Alexis Tsipras Yanis Varoufakis
Greek Prime Minister Alexis Tsipras and Finance Minister Yanis Varoufakis talk during a vote in AthensReuters

Germany has rejected a Greek proposal to extend its loan programme, fuelling uncertainty on European markets and pushing Athens closer to a eurozone exit.

It had appeared early on 19 February that the European Commission was open to accepting the Greek proposal, describing the idea of a six-month assistance package as "a positive sign".

Athens requested a short-term assistance programme that would have relaxed some of the tough austerity requirements in its current bailout. The Greek government has promised not to extend the programme, which is hated throughout Greece and blamed for bringing the country's economy to its knees.

Despite the positive noises emanating from the EU leadership, Germany said the Greek request was not a basis for a solution.

Greece said that the Eurogroup could either accept or reject its proposal, suggesting it was Athens' final offer.

The German finance ministry said the Greek proposal did not meet the requirements set out at a brief meeting of Eurogroup finance ministers on 16 February.

"The letter from Athens is not a proposal that leads to a substantial solution," ministry spokesman Martin Jaeger said in a statement.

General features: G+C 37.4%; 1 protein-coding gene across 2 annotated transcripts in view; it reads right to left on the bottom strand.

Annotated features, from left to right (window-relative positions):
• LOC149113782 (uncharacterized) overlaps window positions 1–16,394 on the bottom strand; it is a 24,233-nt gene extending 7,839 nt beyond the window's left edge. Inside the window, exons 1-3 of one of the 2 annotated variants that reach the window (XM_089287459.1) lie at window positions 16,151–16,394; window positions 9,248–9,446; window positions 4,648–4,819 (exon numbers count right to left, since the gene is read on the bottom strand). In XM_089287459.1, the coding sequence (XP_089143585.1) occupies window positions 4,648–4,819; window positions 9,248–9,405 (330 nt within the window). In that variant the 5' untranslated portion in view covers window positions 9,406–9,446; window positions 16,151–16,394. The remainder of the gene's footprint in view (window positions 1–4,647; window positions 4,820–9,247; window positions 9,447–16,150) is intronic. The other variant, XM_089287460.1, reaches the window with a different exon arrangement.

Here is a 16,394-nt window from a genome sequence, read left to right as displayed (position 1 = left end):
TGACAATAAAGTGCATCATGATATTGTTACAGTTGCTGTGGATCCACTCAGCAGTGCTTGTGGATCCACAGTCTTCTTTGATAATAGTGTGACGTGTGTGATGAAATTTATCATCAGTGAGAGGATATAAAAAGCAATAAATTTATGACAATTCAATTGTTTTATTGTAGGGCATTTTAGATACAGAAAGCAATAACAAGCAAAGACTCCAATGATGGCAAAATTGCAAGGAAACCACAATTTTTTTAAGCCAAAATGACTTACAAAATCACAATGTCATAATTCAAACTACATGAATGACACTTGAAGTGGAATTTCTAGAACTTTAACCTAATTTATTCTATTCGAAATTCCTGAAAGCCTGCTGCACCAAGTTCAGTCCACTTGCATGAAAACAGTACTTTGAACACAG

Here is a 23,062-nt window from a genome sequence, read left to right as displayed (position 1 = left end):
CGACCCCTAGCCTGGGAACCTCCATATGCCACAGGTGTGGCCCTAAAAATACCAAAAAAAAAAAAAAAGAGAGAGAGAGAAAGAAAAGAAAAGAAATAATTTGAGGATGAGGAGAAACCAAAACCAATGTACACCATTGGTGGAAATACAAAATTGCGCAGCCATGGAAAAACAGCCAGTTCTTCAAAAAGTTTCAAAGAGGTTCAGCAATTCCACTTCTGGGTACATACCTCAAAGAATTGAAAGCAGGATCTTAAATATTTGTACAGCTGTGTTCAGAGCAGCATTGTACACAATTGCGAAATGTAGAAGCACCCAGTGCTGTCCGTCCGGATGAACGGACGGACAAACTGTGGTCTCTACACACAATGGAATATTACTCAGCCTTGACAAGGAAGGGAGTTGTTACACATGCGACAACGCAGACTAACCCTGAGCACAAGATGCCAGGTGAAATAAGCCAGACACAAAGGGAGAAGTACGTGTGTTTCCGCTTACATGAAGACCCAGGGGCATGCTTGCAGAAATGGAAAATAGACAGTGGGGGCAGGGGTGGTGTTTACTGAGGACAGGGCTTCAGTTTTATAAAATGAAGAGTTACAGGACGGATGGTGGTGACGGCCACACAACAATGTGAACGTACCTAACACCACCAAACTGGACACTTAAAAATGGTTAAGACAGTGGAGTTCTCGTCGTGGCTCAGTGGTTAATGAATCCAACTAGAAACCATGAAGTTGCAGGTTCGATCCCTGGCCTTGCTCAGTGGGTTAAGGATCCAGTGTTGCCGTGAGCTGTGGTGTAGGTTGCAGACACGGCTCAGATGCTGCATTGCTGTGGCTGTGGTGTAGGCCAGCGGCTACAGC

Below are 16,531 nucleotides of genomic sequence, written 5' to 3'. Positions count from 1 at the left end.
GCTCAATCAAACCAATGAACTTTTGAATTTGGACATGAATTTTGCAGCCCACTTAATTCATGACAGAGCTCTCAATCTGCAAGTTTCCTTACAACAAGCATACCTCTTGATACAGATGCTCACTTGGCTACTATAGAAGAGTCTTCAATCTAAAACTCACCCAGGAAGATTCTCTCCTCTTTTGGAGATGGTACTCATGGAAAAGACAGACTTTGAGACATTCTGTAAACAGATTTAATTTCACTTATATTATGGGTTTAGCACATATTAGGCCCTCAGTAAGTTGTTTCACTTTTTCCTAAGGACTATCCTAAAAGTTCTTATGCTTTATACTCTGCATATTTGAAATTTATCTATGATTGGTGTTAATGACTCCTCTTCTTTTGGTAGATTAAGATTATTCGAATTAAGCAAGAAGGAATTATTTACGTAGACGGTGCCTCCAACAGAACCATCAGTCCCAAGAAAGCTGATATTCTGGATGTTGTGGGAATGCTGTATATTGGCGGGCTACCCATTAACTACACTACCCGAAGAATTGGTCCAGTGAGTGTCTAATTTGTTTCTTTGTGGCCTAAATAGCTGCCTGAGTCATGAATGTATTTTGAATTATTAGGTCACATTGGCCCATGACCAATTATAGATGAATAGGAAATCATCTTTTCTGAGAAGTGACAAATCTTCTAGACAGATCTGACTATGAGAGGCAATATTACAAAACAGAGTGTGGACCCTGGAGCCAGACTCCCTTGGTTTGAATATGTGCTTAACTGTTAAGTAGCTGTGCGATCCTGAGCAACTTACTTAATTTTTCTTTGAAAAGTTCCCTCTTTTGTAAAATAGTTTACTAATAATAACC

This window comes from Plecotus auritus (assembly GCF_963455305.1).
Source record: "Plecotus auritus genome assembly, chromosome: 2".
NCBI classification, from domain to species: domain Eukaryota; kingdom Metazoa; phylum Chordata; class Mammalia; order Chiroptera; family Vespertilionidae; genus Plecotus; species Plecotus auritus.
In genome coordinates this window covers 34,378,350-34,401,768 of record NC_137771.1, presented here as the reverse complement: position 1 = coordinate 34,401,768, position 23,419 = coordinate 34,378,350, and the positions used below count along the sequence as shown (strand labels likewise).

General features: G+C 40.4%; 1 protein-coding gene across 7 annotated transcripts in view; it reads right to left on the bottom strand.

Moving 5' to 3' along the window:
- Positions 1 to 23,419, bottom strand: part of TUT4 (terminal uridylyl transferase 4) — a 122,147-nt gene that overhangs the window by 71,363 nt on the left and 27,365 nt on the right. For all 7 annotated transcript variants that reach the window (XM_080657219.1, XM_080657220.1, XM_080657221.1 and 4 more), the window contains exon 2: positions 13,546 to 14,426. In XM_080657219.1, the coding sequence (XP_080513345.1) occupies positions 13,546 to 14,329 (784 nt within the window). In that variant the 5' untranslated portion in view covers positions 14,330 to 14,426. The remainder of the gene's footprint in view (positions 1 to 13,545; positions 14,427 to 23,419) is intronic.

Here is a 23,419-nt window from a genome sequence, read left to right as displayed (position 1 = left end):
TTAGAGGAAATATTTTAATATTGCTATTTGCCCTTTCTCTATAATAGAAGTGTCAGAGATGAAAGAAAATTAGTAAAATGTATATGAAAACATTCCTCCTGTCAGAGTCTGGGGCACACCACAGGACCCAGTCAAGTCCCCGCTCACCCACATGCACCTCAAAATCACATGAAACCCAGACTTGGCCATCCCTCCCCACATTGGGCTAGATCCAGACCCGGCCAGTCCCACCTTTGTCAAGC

"In truth it goes in the direction of a bridge financing, without fulfilling the demands of the programme," he said, referring to the bailout agreed between Athens and the so-called troika of the International Monetary Fund, European Central Bank, and the European Union.

"The letter does not meet the criteria agreed by the Eurogroup on [16 February]."

European stock markets were predictably unnerved by the setback, losing early gains after Germany spoke out against the Greek debt request.

Eurogroup ministers will vote on the Greek proposal on 20 February, but any decision must be unanimous to be passed by the European finance ministers.

Greece's current bailout will expire on 28 February and a failure to secure finance in the short-term would see Athens flirting with bankruptcy.

Money has already begun flowing from private banks as individuals and companies become increasingly jittery about Greece's future in the eurozone, and even the European Union.

The Greek government has enough money to run for around three months without external assistance.